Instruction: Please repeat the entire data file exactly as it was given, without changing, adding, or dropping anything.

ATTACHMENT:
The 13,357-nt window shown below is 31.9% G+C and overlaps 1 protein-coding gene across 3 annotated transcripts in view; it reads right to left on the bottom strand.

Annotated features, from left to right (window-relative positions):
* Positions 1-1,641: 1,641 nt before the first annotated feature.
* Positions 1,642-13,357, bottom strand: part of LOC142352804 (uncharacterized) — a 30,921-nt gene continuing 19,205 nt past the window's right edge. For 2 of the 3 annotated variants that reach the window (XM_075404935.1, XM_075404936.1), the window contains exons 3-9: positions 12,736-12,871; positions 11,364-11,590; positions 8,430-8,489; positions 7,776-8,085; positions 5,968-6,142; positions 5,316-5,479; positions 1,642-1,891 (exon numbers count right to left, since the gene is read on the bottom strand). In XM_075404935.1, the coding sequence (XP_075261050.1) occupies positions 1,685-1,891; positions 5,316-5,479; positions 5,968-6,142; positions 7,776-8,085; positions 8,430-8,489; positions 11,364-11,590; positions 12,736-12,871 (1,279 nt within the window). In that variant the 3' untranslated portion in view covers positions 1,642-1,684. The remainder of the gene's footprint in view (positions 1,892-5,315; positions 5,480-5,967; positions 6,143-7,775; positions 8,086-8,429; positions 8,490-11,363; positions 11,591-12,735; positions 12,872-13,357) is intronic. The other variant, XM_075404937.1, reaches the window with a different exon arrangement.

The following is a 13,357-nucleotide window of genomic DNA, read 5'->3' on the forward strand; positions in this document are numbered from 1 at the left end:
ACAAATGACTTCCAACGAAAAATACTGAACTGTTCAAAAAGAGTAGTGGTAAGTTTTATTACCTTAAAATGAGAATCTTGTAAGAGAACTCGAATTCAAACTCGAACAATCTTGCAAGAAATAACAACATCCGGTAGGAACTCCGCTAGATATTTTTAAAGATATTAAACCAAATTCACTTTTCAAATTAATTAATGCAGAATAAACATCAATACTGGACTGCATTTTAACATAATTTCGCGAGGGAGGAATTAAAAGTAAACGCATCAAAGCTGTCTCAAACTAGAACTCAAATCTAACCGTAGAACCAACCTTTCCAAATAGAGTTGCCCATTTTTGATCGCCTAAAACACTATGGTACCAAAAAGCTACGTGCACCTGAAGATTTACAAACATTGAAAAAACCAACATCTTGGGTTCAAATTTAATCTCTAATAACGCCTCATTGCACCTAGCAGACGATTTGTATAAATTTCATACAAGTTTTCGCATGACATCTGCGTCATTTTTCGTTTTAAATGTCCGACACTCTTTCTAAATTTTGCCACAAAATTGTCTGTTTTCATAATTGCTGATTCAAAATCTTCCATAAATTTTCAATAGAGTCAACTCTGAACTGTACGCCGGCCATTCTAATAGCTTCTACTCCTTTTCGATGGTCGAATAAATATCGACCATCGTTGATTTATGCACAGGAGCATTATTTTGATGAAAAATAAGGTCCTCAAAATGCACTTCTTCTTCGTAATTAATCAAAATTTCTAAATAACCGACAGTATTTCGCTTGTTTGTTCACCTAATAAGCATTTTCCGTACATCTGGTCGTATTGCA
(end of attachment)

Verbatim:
The 13,357-nt window shown below is 31.9% G+C and overlaps 1 protein-coding gene across 3 annotated transcripts in view; it reads right to left on the bottom strand.

Annotated features, from left to right (window-relative positions):
* Positions 1-1,641: 1,641 nt before the first annotated feature.
* Positions 1,642-13,357, bottom strand: part of LOC142352804 (uncharacterized) — a 30,921-nt gene continuing 19,205 nt past the window's right edge. For 2 of the 3 annotated variants that reach the window (XM_075404935.1, XM_075404936.1), the window contains exons 3-9: positions 12,736-12,871; positions 11,364-11,590; positions 8,430-8,489; positions 7,776-8,085; positions 5,968-6,142; positions 5,316-5,479; positions 1,642-1,891 (exon numbers count right to left, since the gene is read on the bottom strand). In XM_075404935.1, the coding sequence (XP_075261050.1) occupies positions 1,685-1,891; positions 5,316-5,479; positions 5,968-6,142; positions 7,776-8,085; positions 8,430-8,489; positions 11,364-11,590; positions 12,736-12,871 (1,279 nt within the window). In that variant the 3' untranslated portion in view covers positions 1,642-1,684. The remainder of the gene's footprint in view (positions 1,892-5,315; positions 5,480-5,967; positions 6,143-7,775; positions 8,086-8,429; positions 8,490-11,363; positions 11,591-12,735; positions 12,872-13,357) is intronic. The other variant, XM_075404937.1, reaches the window with a different exon arrangement.

The following is a 13,357-nucleotide window of genomic DNA, read 5'->3' on the forward strand; positions in this document are numbered from 1 at the left end:
ACAAATGACTTCCAACGAAAAATACTGAACTGTTCAAAAAGAGTAGTGGTAAGTTTTATTACCTTAAAATGAGAATCTTGTAAGAGAACTCGAATTCAAACTCGAACAATCTTGCAAGAAATAACAACATCCGGTAGGAACTCCGCTAGATATTTTTAAAGATATTAAACCAAATTCACTTTTCAAATTAATTAATGCAGAATAAACATCAATACTGGACTGCATTTTAACATAATTTCGCGAGGGAGGAATTAAAAGTAAACGCATCAAAGCTGTCTCAAACTAGAACTCAAATCTAACCGTAGAACCAACCTTTCCAAATAGAGTTGCCCATTTTTGATCGCCTAAAACACTATGGTACCAAAAAGCTACGTGCACCTGAAGATTTACAAACATTGAAAAAACCAACATCTTGGGTTCAAATTTAATCTCTAATAACGCCTCATTGCACCTAGCAGACGATTTGTATAAATTTCATACAAGTTTTCGCATGACATCTGCGTCATTTTTCGTTTTAAATGTCCGACACTCTTTCTAAATTTTGCCACAAAATTGTCTGTTTTCATAATTGCTGATTCAAAATCTTCCATAAATTTTCAATAGAGTCAACTCTGAACTGTACGCCGGCCATTCTAATAGCTTCTACTCCTTTTCGATGGTCGAATAAATATCGACCATCGTTGATTTATGCACAGGAGCATTATTTTGATGAAAAATAAGGTCCTCAAAATGCACTTCTTCTTCGTAATTAATCAAAATTTCTAAATAACCGACAGTATTTCGCTTGTTTGTTCACCTAATAAGCATTTTCCGTACATCTGGTCGTATTGCA